While visiting the Yale University Art gallery (03/20/16) I came across a Yoruba door with four panels. The third panel showed four characters, a tortoise, a man, and a small antelope. I disagreed with the following description, “… a coiled snake seizes an antelope while a small kneeling figure strikes the snake with an axe, […]The Tortoise and the Snake. — Collecting African Tribal Art
Suiseki, which literally translates as ‘water stone’, is an ancient Japanese art of admiring stones. An ode to time, patience and simplicity, suiseki involves showcasing the most remarkable stones found in nature and upon which water, erosion, wind and time have acted to sculpt abstract or, depending on the imagination more meaningful shapes, such as a mountain or animal. The beauty of a suiseki therefore lies in its ability to suggest an aspect of nature.
Originating from China, where it is known as gongshi, and Korea, where it is termed Suseok, the art of suiseki was introduced to Japan by the Chinese Imperial Court during the Asuka period (538 or 552-710 AD), and was only discovered in the western world during the first bonsai exhibitions, where the stones were also presented. Like the rigorous codes of bonsai, suiseki also has its own rules, linked to the quality of colours and the powers of suggestion and balance. Stones in multiple colours are the most appreciated, but placing them in light or shadow also allows a more precise aspect to be showcased, while also reflecting their harmonious balance and translating their original beauty. Enhanced naturally, the stone is simply placed on a wooden stand or, like in times past, presented in a bowl filled with a layer or water or sand. A wooden stand, or dai/daiza, is the most frequently used option, and is generally made from a type of refined wood such as rosewood, in order to support the stone and, more importantly, showcase it.
For real suiseki aficionados, the most difficult thing is to find the stone that provides complete satisfaction from the moment of its discovery. Once the rare pearl is unearthed, the whole stone becomes conducive to contemplation of and reflection on the place of humans in their environment. As Matsuura Arishige, global ambassador of the art of suiseki, explains so well, ‘a good suiseki has the power to represent to humans, in just a few centimetres, the whole of Earth and the cosmos’.
Hintercabin, a Scandinavian-inspired lakefront cabin in Quebec, is enabling guests to connect with nature and minimalism while also helping to save the planet, given that for every booking made at the sustainable cabin, the company plant 10 trees.
The cabin, which is located in La Conception, was created with simplicity or “hygge” in mind, encouraging living simply and minimally. A modular design, with bare wooden floors and a neutral colour scheme, it is sparsely furnished but simultaneously offers everything needed for a comfortable stay.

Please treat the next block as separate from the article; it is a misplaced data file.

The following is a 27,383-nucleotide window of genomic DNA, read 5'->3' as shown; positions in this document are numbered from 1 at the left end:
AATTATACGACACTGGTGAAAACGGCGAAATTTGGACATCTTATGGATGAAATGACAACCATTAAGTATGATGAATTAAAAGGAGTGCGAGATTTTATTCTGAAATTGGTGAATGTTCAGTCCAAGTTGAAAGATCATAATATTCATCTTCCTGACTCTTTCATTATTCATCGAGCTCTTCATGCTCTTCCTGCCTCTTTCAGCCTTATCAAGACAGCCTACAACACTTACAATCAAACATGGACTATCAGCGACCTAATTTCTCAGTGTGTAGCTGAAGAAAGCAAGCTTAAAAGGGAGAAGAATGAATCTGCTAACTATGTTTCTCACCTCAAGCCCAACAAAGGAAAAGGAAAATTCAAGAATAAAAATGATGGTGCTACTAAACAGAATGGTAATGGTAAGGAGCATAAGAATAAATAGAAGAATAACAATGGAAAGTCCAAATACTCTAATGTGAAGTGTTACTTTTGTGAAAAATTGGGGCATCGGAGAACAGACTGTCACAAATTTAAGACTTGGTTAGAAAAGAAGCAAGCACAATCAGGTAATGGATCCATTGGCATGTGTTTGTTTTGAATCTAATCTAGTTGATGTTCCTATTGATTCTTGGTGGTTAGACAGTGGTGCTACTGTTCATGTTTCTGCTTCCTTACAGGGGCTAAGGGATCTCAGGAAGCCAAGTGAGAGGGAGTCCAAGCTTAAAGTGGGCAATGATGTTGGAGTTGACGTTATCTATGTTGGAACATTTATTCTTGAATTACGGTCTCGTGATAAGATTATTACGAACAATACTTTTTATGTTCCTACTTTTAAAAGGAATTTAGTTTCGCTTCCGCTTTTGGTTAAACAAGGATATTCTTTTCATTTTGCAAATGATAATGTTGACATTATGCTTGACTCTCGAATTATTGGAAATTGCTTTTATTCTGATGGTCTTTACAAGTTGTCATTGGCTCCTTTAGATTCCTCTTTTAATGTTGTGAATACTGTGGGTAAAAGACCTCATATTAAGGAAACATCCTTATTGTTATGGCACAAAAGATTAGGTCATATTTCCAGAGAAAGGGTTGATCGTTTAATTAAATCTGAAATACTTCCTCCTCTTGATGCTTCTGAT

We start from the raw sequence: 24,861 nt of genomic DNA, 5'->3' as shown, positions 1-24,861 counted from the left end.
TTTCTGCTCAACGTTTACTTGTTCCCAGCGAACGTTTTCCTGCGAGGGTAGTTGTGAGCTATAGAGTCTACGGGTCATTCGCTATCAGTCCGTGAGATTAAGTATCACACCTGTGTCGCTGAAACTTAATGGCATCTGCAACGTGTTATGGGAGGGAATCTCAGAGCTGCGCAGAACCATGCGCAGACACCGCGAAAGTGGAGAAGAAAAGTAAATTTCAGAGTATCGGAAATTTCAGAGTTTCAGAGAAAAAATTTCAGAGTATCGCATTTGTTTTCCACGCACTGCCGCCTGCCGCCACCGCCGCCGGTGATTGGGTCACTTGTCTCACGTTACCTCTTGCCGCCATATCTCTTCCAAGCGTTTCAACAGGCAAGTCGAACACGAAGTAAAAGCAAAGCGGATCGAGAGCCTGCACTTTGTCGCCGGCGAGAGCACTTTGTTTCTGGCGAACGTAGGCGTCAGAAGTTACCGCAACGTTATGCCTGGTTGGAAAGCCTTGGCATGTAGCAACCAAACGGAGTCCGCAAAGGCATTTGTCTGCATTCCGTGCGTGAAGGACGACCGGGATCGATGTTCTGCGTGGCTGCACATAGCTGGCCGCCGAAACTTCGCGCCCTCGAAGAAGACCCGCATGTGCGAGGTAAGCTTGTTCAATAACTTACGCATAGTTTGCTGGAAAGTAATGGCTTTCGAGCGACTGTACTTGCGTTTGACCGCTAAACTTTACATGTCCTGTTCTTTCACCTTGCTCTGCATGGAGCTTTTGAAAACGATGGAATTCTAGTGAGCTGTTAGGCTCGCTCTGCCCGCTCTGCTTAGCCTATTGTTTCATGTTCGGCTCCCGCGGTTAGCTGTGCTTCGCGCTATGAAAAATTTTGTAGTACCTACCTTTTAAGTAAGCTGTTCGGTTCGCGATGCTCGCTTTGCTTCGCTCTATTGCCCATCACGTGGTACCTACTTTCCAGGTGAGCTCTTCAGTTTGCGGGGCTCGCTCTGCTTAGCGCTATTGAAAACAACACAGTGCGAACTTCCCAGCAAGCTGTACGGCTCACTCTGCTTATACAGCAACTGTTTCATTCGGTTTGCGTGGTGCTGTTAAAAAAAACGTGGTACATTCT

Hinter, who designed the sustainable cabin, said the minimalist cabin is their “take on what a hotel ‘room’ should be. The floor-to-ceiling windows that wrap around the house invite nature in as much as it serves as an “open window” for guests to connect with nature.
A 15-minute drive from the well-known ski resort of Mont-Tremblant, Hintercabin’s remote location is close to many nature parks and trails. The cabin, which sleeps up to four people, also features a private dock and access to the lake, as well as a canoe available mid-spring to mid-fall.
Hinter, who describe their purpose as the creation of “spaces where design, architecture, and nature become one”, also sell minimalist-style interior and furniture products via their website, all created with simplicity and sustainability in mind using sustainable wood. As with every booking made at Hintercabin, Hinter also plant 10 trees for every interior product it sells via its website.
Hinter say: “While your wellness is a high priority, we recognise that our planet needs help. Neutrality is not enough. We want to set a new norm on sustainability by giving more than what we take. Companies should be giving more than they take. That in mind, we plant 10 trees for every booking, for every object sold and we work only with companies that have the environment as their number one priority. We seek like-minded companies that share our beliefs so we can run eco-friendly spaces with sustainably-made products.”
In addition to Hintercabin, Hinter’s roster of spaces also includes Hinterhouse. Inspired by cabins in the Norwegian mountains and using Japanese design cues and minimalism philosophy, Hinterhouse is made of 60% glass to ensure that whether guests are outside in the woods or taking comfort inside, they remain close to nature.
Rosa Medea is Life & Soul Magazine’s Chief. She writes about lifestyle including sustainable and green living. She also offers content services to businesses and individuals at Rosamedea.com
A modern bedroom that combines scandinavian furniture with minimal bedding. via Bedroom Comfy Scandinavian style — Find A Way by JWPBedroom Comfy Scandinavian style — Find A Way by JWP — Wyndesong Collectibles